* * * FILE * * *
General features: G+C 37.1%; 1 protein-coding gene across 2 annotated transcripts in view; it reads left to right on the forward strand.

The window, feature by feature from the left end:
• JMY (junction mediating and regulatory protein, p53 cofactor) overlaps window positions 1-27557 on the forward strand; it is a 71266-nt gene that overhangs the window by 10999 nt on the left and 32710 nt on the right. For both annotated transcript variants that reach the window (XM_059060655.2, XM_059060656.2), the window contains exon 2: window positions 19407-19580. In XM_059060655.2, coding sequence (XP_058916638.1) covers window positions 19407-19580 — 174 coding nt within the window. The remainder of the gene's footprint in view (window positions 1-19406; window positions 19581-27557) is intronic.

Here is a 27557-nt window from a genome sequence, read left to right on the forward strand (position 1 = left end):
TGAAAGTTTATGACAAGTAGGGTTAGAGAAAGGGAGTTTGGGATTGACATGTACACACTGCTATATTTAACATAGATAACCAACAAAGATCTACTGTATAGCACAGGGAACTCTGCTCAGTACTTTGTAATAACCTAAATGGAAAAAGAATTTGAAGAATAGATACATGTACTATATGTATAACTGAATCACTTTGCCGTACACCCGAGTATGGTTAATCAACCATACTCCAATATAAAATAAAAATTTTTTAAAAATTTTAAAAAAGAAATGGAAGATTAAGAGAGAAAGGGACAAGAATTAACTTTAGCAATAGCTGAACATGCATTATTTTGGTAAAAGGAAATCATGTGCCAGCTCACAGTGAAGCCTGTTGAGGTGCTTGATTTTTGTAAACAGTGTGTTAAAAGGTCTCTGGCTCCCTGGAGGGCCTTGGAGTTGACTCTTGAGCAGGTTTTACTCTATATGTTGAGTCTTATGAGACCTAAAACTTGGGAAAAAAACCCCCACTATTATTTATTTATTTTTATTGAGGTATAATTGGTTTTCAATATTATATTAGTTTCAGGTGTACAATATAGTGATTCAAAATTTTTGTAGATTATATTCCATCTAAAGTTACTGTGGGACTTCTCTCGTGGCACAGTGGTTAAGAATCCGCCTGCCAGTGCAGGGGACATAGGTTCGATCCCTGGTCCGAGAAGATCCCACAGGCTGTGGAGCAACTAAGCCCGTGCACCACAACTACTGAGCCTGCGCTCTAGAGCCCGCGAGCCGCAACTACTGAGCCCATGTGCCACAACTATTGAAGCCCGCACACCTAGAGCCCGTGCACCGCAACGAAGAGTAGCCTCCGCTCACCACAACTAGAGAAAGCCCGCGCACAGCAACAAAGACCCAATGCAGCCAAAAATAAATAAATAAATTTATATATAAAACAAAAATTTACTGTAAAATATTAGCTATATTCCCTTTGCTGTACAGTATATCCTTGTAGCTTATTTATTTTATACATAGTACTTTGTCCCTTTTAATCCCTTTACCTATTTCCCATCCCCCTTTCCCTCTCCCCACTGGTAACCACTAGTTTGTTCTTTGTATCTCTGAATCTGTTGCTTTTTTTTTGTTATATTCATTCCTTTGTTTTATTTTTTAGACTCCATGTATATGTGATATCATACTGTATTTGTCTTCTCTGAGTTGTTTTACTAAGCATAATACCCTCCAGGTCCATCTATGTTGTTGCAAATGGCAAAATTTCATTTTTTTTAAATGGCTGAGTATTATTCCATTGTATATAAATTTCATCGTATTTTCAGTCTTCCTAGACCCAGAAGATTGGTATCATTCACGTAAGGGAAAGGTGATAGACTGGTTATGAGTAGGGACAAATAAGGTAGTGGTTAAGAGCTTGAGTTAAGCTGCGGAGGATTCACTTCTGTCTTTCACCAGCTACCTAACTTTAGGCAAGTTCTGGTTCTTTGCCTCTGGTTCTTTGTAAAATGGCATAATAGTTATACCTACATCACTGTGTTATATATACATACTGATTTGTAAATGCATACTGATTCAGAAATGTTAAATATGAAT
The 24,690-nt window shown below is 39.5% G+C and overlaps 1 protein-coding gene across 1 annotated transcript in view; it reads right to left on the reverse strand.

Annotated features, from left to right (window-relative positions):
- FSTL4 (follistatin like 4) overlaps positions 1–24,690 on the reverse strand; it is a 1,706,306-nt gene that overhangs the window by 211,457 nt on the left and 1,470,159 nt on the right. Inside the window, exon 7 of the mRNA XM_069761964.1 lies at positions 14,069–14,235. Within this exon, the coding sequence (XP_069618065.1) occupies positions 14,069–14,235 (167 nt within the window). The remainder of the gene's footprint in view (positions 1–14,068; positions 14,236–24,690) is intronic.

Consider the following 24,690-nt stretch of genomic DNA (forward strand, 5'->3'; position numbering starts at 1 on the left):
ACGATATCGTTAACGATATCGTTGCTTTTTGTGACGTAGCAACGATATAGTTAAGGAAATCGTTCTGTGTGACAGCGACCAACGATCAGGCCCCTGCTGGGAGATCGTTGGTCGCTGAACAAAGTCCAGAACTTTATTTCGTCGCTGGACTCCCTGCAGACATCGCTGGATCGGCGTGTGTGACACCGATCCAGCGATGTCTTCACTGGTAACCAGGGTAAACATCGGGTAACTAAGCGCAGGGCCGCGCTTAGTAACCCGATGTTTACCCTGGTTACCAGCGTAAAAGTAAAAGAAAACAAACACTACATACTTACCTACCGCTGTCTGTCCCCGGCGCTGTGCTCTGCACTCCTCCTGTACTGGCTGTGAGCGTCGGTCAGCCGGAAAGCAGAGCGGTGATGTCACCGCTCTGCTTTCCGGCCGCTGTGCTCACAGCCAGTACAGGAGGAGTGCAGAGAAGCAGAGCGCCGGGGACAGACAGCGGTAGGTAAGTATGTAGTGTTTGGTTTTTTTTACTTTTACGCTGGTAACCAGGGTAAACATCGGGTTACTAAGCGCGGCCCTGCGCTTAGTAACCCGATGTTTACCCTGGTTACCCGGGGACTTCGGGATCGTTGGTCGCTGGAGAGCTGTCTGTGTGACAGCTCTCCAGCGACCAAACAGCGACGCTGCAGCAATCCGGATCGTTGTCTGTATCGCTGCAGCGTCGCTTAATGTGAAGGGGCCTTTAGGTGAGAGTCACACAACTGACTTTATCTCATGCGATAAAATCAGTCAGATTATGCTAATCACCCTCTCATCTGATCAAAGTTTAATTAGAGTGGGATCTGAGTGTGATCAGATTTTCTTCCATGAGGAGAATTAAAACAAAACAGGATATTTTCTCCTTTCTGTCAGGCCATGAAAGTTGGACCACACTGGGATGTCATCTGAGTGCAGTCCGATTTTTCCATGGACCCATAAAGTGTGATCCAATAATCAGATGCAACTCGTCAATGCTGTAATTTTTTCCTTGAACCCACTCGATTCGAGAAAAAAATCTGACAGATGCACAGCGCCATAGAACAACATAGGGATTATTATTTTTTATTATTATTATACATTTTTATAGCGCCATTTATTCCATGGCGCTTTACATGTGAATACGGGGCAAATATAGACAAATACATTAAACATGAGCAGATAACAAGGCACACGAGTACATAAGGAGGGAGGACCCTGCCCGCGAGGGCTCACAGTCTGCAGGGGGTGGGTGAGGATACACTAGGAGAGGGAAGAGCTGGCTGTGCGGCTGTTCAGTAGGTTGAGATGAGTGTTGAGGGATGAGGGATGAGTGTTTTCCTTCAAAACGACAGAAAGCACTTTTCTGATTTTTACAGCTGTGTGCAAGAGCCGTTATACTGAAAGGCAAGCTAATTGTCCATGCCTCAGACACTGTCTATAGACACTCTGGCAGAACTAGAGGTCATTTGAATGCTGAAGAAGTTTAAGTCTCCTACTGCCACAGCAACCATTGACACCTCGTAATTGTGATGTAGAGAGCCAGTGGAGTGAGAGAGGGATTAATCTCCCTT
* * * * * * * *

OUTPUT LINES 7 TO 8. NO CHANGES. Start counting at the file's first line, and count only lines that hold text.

Annotated features, from left to right (window-relative positions):
- FSTL4 (follistatin like 4) overlaps positions 1–24,690 on the reverse strand; it is a 1,706,306-nt gene that overhangs the window by 211,457 nt on the left and 1,470,159 nt on the right. Inside the window, exon 7 of the mRNA XM_069761964.1 lies at positions 14,069–14,235. Within this exon, the coding sequence (XP_069618065.1) occupies positions 14,069–14,235 (167 nt within the window). The remainder of the gene's footprint in view (positions 1–14,068; positions 14,236–24,690) is intronic.